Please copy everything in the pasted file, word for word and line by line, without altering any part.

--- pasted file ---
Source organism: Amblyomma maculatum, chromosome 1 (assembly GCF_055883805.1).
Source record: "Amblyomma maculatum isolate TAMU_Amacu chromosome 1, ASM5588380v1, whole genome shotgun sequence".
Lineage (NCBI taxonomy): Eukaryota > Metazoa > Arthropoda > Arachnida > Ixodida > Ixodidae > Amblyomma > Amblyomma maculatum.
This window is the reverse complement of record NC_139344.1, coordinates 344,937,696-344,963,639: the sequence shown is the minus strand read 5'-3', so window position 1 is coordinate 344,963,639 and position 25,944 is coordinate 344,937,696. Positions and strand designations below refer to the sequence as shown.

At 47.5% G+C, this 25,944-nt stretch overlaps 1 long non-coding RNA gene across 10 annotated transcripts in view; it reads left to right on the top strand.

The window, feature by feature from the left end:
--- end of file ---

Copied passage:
Source organism: Amblyomma maculatum, chromosome 1 (assembly GCF_055883805.1).
Source record: "Amblyomma maculatum isolate TAMU_Amacu chromosome 1, ASM5588380v1, whole genome shotgun sequence".
Lineage (NCBI taxonomy): Eukaryota > Metazoa > Arthropoda > Arachnida > Ixodida > Ixodidae > Amblyomma > Amblyomma maculatum.
This window is the reverse complement of record NC_139344.1, coordinates 344,937,696-344,963,639: the sequence shown is the minus strand read 5'-3', so window position 1 is coordinate 344,963,639 and position 25,944 is coordinate 344,937,696. Positions and strand designations below refer to the sequence as shown.

At 47.5% G+C, this 25,944-nt stretch overlaps 1 long non-coding RNA gene across 10 annotated transcripts in view; it reads left to right on the top strand.

The window, feature by feature from the left end: